I appreciate how UC took the time to help get my story out there. It has changed my life. Thank you.

Cory Murphy, Bus ’14
GE Aviation
Cincinnati, Ohio 



Informative, entertaining

UC magazine is both informative and entertaining. I find the magazine head and shoulders above the others we receive — the University of Louisville, the University of Kentucky and Ohio State. I particularly like the history and sports coverage.

Tom Kirstein, Ed ’76
Cincinnati, Ohio



Thanks from Sara


I am overwhelmed with gratitude for UC Magazine and your team. Thank you for helping me to tell and share my story [“Steps for- ward: How one UC student inspired a campus and left her wheelchair behind”], my struggle and my recov- ery in such a powerful and awesome way. Thank you sincerely. I’m so blessed to know you.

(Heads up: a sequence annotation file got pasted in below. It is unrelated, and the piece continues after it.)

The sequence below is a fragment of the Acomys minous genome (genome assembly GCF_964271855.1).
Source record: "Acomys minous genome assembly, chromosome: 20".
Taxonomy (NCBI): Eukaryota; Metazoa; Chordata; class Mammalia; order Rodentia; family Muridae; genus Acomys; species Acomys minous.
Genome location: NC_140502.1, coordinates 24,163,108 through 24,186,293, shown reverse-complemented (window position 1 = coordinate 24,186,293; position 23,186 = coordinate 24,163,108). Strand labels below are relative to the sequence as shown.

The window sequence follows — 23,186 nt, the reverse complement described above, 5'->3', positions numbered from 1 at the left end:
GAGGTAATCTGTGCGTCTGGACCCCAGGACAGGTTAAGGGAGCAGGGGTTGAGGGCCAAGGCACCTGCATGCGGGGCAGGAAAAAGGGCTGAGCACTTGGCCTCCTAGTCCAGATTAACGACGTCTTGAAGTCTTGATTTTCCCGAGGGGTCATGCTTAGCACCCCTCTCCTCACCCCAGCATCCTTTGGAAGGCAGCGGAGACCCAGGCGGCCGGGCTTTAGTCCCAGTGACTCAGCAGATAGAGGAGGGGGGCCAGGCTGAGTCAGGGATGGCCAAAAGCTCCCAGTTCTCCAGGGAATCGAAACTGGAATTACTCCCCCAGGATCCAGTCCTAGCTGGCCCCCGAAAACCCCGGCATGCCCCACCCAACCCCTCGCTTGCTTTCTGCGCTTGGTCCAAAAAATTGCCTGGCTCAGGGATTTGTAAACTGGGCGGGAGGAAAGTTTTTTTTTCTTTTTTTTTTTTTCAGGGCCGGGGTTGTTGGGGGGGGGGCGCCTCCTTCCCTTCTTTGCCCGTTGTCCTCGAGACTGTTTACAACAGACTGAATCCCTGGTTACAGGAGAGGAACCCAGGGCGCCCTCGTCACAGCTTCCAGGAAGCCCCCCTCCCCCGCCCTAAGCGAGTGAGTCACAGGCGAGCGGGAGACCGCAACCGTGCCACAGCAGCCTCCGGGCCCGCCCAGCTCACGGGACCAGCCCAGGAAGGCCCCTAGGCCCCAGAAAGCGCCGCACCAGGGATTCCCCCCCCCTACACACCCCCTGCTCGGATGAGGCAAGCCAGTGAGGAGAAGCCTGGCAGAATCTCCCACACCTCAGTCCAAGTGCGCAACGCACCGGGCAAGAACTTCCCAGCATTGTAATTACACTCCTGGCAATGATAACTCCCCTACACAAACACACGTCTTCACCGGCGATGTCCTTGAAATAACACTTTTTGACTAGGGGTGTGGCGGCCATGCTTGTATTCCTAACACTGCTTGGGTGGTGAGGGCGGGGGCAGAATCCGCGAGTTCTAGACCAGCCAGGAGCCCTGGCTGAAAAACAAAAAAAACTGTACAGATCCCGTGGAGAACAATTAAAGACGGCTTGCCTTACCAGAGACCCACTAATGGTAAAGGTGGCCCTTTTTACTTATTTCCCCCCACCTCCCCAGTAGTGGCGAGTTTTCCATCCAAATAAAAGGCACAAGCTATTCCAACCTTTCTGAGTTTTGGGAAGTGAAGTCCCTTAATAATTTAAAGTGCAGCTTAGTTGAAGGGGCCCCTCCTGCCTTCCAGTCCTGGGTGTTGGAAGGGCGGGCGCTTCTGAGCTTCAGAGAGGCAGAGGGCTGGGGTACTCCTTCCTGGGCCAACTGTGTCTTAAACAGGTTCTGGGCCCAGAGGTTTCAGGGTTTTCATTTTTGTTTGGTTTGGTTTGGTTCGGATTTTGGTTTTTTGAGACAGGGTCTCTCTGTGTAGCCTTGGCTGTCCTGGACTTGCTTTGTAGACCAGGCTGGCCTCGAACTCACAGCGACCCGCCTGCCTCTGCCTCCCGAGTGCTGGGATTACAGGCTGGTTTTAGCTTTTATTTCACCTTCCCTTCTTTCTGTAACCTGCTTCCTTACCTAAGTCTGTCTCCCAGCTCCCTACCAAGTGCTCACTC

Sara Whitestone, A&S ’16
Bordeaux, France 



More memories of  Sander Hall

Editor’s note: Readers have shared many memories of Sander Hall, the 27-story residence hall that was demolished in 1991. Read their stories and watch it fall.


… Parking my car under the loading dock while pledging always made for a quick getaway. Watching it come down standing in front of the Charlton Apartments ì where my son would live 28 years later. Sander was more fun than headache, more good times than disappointments.

Mark McIntyre


Theme for the top floor we had printed on T-shirts … was “Get as High as Possible and Stay There.”… My most vivid memory was in spring 1978 when we lost the high-voltage cable from the utilities building to our elevators. No elevators for a week meant that the 58 flights of stairs to my room really put a workout on my buns. I remember taking food up to my roommate who refused to go down for the week. I also remember taking booze up during that time so life could continue.